This is due to the way that water moves around their polyps and feeding tentacles at different velocities, with food particles being easier to grab when everything is just right. Thus, something like this could also affect an animal like a crinoid, and they may require a certain range of flow velocity in order to capture whatever food is present in the water. In other words, it’s possible that even if you were to add large doses of a suitable food, without the right flow a crinoid may not be able to capture it.

Suffice to say, I’ve heard very, very few stories of hobbyists keeping a crinoid alive long-term, and I’m skeptical of many of the survival stories offered on some of the online forums that I read. Some peoples’ idea of long-term is a month, or a few, when it should be years for many creatures. Maybe a crinoid or two can survive long-term in a relatively large well-stocked aquarium with a deep sand bed and/or refugium, etc. with suitable currents, but I have yet to see this with my own eyes.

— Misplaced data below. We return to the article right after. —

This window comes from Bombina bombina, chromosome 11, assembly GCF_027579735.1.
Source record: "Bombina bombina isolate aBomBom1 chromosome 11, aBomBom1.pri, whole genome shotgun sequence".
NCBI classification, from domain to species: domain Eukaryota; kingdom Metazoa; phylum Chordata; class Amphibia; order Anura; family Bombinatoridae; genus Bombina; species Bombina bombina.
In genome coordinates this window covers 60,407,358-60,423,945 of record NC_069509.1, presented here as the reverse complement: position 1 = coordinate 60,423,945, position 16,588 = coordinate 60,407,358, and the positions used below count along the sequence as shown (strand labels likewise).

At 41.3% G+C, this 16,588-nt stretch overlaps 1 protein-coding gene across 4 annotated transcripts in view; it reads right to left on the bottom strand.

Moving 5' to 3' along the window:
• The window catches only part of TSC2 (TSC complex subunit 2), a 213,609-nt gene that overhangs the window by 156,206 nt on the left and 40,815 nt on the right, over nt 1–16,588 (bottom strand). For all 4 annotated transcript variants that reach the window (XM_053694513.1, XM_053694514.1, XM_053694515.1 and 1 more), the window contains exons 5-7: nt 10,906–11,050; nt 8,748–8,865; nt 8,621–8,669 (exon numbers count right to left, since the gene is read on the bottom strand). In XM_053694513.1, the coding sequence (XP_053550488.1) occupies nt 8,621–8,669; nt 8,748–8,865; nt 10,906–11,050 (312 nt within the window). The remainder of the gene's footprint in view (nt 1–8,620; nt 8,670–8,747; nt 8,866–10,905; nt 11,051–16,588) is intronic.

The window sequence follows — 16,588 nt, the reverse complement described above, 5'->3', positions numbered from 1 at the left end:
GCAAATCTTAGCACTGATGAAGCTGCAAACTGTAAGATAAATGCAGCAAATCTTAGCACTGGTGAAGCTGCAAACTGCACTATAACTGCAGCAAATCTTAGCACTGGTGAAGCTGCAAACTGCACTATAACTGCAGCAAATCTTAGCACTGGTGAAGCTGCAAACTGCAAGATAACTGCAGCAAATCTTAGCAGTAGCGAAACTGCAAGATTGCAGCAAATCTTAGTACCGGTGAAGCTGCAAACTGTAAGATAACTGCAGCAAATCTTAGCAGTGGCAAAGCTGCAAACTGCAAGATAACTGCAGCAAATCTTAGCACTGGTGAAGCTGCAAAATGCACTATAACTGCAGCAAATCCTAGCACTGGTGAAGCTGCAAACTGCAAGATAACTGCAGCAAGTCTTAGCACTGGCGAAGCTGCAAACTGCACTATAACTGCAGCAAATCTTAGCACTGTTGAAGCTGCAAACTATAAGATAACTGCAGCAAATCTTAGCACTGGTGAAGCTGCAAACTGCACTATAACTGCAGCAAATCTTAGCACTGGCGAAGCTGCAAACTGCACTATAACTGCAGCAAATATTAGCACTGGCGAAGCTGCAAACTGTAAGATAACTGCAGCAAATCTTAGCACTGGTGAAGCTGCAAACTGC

I still see them offered from time to time, but the chances of keeping a crinoid alive long-term in home aquariums are near zero.

Conversely, what I have seen, after trying my best to keep a handful of crinoids myself over the years, is a slow death over a period of several weeks to a few months. When crinoids begin to starve they actually shrink in size, and their arms get shorter and shorter until they finally die. I haven’t seen any other specific symptoms of trouble other than the wasting away, but the end result has always been the same, and many other hobbyists and authors have reported the same thing.

To make matters worse, crinoids can also be very difficult to collect and typically do not handle shipping very well. The podia are very sticky, and if you ever touch a crinoid’s arms, they tend to tear apart when you pull away. The arms will stick to your fingers and then won’t let go. So, sections of the frail segmented arms end up stuck to your skin and tend to break off and stay stuck to you when you try to let go of one.